4 Shocking Truths about your eCommerce Site

#1 – Barely anyone sees your homepage
Far too many online businesses worship at the alter of the homepage. While certainly important, homepages today carry far less importance than in years past. When I review the analytics on most of the sites I work with, the vast majority of visitors never see the homepage. (When you have a moment, take a look at not only how many of your visitors never see the homepage, but also what percentage of overall pageviews your homepage represents, you’ll probably be shocked at how low it is.) This is due to a myriad of reasons, one of which is that people simply search for specific content, and Google does a pretty decent job of landing you on the specific page you’re looking for. There’s just no reason to pass through an overly generic destination like a homepage.

I believe one of the biggest sins in web design is promoting mission-critical products and promotions only on the homepage. I typically see sites where an email signup or free shipping promotion is highlighted only on the homepage. This is a tragedy, because there’s very little leverage in the homepage, compared with other, more frequently viewed pages. The time you spend redesigning and testing is much better spent on your product, category, or shopping cart pages.

#2 – Most of your Web Marketing is a Waste
In reality, most web marketing rarely pays off in the long run. Once you account for the cost of goods, the direct cost of marketing, and the cost of internal resources, you might be shocked to realize how little you profit. The point here is not to suspend your marketing, but rather to track long term results and impact.

This is a lesson we learned that the hard way. For years we believed that the PPC ads for our jewellery line were performing well. The ROI was far superior to the ads that promoted our clothing category. But once we analysed the lifetime customer value of each category, we realized that the jewellery shoppers rarely ever made subsequent purchases. Over a period of 1 to 2 years, the ads with the lower short-term ROI produced the best long term results. Don’t be overly short-sighted when tracking your marketing ROI. Shoot for acceptable short-term ROI, and exceptional long-term ROI. Also, don’t forget to count the cost of goods and the cost of internal resources in your ROI calculations.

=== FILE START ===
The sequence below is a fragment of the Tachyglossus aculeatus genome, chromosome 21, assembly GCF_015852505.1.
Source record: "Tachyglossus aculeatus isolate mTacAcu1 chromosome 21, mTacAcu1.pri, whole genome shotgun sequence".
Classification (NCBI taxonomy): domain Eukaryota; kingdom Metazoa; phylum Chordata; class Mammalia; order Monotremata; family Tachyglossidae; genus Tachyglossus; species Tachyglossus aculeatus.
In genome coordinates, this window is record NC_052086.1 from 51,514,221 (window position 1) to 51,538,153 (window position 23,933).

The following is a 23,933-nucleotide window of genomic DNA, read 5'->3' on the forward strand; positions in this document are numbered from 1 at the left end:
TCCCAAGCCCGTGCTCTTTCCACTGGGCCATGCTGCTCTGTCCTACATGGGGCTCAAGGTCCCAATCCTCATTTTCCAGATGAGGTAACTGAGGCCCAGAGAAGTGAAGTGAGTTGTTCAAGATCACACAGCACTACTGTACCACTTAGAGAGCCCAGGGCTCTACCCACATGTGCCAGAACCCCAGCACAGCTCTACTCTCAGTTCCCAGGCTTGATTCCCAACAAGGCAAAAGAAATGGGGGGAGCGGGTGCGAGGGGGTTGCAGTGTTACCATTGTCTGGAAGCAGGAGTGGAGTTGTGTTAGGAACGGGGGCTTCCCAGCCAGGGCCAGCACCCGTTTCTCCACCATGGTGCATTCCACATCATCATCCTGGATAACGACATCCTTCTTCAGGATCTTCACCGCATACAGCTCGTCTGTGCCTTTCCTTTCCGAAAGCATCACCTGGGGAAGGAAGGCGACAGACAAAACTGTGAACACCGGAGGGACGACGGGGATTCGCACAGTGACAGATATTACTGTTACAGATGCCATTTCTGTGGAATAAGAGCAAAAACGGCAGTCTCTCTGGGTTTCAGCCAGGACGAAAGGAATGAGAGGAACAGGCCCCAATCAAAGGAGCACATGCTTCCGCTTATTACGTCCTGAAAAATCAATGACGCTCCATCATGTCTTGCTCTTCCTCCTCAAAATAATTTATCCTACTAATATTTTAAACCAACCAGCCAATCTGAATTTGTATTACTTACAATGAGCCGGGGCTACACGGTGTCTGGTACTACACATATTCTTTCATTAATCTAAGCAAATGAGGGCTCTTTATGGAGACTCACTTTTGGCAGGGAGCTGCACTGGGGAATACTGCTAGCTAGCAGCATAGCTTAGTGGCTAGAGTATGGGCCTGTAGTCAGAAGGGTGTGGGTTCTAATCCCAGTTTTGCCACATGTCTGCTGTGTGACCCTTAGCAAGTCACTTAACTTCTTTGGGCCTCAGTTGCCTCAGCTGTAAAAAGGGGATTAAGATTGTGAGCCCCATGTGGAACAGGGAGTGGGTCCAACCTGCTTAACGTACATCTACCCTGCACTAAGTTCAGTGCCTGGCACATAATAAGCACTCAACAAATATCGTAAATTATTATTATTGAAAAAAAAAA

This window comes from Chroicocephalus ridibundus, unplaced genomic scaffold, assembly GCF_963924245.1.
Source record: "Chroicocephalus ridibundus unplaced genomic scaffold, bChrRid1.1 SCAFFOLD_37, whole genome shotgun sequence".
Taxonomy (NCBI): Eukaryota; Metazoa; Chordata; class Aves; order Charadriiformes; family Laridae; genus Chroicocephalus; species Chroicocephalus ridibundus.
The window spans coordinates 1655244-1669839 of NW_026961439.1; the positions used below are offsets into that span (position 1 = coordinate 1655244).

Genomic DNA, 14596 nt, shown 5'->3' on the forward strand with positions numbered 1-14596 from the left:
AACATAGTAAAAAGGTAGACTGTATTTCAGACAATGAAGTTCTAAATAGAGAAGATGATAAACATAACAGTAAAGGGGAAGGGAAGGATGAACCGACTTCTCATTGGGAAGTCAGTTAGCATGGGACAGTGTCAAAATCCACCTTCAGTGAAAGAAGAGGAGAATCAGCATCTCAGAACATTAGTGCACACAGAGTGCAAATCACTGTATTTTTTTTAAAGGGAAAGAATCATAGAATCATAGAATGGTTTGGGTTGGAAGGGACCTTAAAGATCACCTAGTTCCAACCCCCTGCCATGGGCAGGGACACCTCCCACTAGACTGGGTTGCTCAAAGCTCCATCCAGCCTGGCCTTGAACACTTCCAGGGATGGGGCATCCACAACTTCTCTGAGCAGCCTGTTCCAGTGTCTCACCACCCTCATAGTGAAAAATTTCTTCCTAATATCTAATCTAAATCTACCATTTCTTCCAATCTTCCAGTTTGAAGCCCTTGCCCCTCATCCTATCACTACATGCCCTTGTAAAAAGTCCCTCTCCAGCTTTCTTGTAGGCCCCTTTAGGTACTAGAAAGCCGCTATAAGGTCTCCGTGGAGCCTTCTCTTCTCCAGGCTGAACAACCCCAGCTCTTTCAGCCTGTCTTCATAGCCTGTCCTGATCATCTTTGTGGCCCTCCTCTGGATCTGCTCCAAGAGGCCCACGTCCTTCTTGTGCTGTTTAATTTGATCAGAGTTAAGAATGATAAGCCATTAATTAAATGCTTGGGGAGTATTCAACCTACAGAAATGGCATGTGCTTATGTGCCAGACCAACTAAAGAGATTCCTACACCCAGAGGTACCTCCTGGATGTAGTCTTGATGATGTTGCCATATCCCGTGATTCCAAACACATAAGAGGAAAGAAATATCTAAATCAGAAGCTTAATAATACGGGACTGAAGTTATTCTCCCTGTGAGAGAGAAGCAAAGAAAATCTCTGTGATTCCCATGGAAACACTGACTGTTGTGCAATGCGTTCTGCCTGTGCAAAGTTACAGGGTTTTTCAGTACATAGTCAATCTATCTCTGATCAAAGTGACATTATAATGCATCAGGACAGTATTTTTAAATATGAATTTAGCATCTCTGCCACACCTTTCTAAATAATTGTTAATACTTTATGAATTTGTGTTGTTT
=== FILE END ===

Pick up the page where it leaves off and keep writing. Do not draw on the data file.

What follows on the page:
#3 – Google Analytics is Lying
Open another browser tab, go to the e-commerce section of your analytics. What percentage of sales come from Google? What about Facebook or your email marketing? If you’re like most online retailers, your analytics will tell you that well over 50% of your revenue comes from the big 3: search engines, email, and Facebook. But do they really?

When was the last time you discovered a new business from an email? I’ll wager to bet not recently. When did you last use Google to search for a brand you already know and love? Probably today. The point is that the big 3 frequently get credit for sales they don’t deserve because Google analytics gives credit the source of the last click. This means that revenue generated from a person who clicked on your banner ad, visited your site, and later return via a Google search is ultimately attributed to Google.

Marketing attribution is a complication subject. While the big 3 certainly deserve credit for assisting with conversions, they certainly should not always get credit for creating demand in the first place. Google analytics is a good first step, but ultimately you need to track all the variables involved with generating a conversion. When you begin looking all of your customers’ behaviour prior to a purchase, you’ll be surprised at how your marketing campaigns work together. You’ll see that a banner ad generated demand, an email created a follow up visit, and a remarketing ad finally closed the sale. When you calculate ROI, it’s important to understand that the last step doesn’t deserve all the credit.

#4 – No one cares about your design
Now let me qualify this. I’m not justifying creating intentionally ugly designs, or engaging in lazy web design. I’m arguing that all the ooo-ing and awe-ing your team is doing about fonts, colours, slideshows, etc is probably overkill.

People arrive at your website with a goal. It’s not like visiting an art gallery, where people stroll and savour the beauty of the art and the skill of the artist. People will judge your site on how easily they can complete their objective, not on how your design stimulated their senses.